The Appellate Division reversed, holding that implicit in both the board and lower court’s determination was the conclusion that the developer was proposing a non-permitted use for the site. Thus, the board never considered whether the applicant was seeking to expand a pre-existing nonconforming use or seeking relief from specific conditions imposed upon a conditional use otherwise permitted in the zone. The Court agreed with the applicant that this was an erroneous conclusion which led the board to apply the more stringent d(1) standards in evaluating the application. It ruled that the standard of review to be employed is significantly different when the request is one for a conditional use variance under d(3) than under d(1). The analysis for a conditional use variance focuses on the nature of the deviation, rather than on the use itself, and a board must evaluate the deviation’s potential effect on the surrounding properties and the zone plan. Accordingly, it held the nature of the variance sought determines the board’s standard of review. It also held that while an applicant may argue that it meets the criteria for the grant of a variance under any of the use variance subsections, as the developer did here, it was critical for the board to determine, and adequately explain, why its review under a particular subsection was appropriate. It ruled that, in this case, the board failed to do so.

Further, the Court noted that the developer never conceded that the application required review under the section d(1) standard. The Court stated that the developer clearly argued that a section d(3) conditional use variance was appropriate. It concluded that the board never explained why it did not consider the developer’s application as one seeking a conditional use ordinance to which the onerous burden of proof required to support a use variance did not apply. In addition, the Court found that the lower court and the board never considered the applicant’s alternate argument that, at worst, its development was an expansion of a non-conforming use. The Court stated that in the absence of a necessary administrative finding, i.e., why the application required review as one seeking a use variance under section d(1), it was unable to adequately review and pass upon the merits of the applicant’s appeal. The Court did not reach any conclusion on the merits as to whether the applicant’s proposed use was permitted under any of the applicable subsections. Instead, it remanded the case to the board for reconsideration and specific findings.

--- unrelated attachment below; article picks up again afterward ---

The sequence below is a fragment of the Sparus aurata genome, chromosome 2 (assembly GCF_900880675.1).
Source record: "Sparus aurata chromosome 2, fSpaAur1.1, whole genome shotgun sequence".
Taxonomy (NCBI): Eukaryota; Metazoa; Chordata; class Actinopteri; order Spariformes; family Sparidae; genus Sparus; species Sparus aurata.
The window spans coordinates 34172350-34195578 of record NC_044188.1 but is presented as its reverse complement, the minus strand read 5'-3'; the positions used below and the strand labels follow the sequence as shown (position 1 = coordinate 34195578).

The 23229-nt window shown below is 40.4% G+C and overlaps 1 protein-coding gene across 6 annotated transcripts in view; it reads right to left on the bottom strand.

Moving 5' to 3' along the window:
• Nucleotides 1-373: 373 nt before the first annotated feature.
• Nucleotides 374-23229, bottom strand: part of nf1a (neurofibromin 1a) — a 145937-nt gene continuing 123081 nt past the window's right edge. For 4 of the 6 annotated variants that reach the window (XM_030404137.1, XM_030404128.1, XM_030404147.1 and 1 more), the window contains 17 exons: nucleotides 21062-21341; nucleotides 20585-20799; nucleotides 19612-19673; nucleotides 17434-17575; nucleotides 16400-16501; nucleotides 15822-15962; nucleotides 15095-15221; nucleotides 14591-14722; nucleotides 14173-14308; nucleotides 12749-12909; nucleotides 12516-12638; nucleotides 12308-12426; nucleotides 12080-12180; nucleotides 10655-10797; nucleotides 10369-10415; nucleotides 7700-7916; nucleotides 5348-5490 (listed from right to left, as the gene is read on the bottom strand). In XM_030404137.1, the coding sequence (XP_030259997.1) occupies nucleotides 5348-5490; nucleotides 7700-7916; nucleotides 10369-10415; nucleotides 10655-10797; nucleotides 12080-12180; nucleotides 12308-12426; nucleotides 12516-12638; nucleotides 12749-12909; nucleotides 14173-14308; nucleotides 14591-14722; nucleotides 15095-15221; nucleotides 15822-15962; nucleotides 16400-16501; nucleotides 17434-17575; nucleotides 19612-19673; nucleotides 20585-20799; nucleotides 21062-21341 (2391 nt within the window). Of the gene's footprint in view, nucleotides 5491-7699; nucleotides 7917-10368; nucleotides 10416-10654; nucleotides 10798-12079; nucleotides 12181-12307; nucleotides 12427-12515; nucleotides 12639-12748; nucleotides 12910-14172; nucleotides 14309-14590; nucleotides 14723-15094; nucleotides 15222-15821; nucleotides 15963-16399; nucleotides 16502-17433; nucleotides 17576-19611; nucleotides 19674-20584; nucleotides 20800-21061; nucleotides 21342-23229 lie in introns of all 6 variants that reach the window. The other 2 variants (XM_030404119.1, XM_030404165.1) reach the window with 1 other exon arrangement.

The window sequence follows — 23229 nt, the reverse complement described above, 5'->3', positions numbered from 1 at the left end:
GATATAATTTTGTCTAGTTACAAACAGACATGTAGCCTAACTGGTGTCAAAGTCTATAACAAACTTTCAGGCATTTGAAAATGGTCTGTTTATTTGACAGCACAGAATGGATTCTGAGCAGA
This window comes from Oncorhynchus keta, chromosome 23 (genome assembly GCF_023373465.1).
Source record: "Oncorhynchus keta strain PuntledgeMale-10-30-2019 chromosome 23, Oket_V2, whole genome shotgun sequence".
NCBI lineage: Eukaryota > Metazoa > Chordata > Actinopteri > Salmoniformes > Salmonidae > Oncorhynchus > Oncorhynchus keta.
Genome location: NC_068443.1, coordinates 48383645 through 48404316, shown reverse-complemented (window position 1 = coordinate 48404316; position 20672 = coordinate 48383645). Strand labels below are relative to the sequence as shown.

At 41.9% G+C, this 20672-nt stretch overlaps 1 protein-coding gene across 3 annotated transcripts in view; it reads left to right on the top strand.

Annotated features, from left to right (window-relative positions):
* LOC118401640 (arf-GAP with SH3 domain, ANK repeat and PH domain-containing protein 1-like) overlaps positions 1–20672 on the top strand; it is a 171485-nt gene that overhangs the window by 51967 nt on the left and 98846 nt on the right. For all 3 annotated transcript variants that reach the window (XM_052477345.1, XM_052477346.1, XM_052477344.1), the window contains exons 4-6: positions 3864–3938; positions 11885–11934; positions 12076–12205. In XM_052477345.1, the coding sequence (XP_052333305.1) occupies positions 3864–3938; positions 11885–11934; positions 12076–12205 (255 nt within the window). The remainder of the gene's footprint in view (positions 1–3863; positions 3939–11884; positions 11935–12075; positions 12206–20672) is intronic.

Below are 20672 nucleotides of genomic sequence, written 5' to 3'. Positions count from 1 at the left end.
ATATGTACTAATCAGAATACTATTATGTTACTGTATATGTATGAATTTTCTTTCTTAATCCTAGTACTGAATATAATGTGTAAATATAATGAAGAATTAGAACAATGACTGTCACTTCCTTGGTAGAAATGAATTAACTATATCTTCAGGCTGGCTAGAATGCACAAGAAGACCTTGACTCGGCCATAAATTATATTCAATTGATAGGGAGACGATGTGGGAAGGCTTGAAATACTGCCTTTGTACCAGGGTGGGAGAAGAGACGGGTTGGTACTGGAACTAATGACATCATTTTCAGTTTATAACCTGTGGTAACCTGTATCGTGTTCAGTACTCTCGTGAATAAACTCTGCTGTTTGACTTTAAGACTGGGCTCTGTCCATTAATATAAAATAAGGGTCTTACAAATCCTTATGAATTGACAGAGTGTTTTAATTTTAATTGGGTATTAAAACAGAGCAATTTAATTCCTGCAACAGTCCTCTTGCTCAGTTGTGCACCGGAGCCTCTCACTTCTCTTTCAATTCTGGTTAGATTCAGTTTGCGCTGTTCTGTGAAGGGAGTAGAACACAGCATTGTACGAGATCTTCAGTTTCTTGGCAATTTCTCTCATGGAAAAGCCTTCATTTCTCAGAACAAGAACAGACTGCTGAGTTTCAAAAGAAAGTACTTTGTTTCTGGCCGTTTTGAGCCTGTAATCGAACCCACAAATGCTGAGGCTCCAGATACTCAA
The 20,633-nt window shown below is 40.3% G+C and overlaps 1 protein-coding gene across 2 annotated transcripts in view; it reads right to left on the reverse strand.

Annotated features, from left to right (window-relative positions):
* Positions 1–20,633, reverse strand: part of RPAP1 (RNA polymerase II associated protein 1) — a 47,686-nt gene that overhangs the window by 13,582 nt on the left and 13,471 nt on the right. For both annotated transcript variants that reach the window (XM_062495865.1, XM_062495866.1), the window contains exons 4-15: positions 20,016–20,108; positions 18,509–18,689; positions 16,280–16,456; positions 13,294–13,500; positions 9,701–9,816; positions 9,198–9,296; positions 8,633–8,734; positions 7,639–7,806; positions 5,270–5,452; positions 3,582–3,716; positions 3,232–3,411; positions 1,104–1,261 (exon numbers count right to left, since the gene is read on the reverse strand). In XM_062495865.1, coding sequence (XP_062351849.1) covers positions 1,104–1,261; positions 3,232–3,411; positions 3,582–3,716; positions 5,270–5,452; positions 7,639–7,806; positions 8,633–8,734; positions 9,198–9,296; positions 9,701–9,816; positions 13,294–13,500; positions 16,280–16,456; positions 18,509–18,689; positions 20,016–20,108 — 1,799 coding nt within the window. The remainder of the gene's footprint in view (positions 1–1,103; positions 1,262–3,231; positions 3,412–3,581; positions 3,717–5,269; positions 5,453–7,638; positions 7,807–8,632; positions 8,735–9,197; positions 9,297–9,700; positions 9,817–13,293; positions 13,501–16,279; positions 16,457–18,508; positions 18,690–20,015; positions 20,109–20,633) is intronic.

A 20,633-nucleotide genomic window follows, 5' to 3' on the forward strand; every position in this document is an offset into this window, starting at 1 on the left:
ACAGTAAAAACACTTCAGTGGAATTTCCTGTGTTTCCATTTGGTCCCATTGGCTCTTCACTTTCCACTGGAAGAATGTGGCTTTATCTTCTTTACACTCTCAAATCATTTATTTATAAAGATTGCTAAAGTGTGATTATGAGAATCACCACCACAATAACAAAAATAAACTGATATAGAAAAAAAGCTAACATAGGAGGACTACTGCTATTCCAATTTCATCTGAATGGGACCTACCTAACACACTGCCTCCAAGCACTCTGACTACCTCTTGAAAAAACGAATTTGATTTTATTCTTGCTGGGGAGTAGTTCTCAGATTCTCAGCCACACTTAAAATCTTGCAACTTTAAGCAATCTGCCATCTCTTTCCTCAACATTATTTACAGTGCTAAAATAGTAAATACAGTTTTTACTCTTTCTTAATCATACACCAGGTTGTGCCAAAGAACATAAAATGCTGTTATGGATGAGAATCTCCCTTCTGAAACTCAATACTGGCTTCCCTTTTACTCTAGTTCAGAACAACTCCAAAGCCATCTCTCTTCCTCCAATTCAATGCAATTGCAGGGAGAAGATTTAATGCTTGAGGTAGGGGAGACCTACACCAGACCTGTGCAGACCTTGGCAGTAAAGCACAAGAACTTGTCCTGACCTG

As to the applicant’s claim that the testimony of one of the board members constituted denial of its due process protection, the Court held that a board may use any reliable source of information, including written reports of other agencies or testimony of public officials. It ruled, however, that if the board was to rely on such testimony, the facts relied upon must be placed on the record. Here, it ruled that any error arising out of the board member’s testimony about his visit to the site, and placement of his report into evidence, was clearly harmless and in no way prejudiced the applicant’s procedural rights. It remarked that such testimony should be avoided, however, because while the information may be accurate, and the board member’s opinions justified, there was nothing to indicate that he possessed the expertise necessary to reach his conclusions.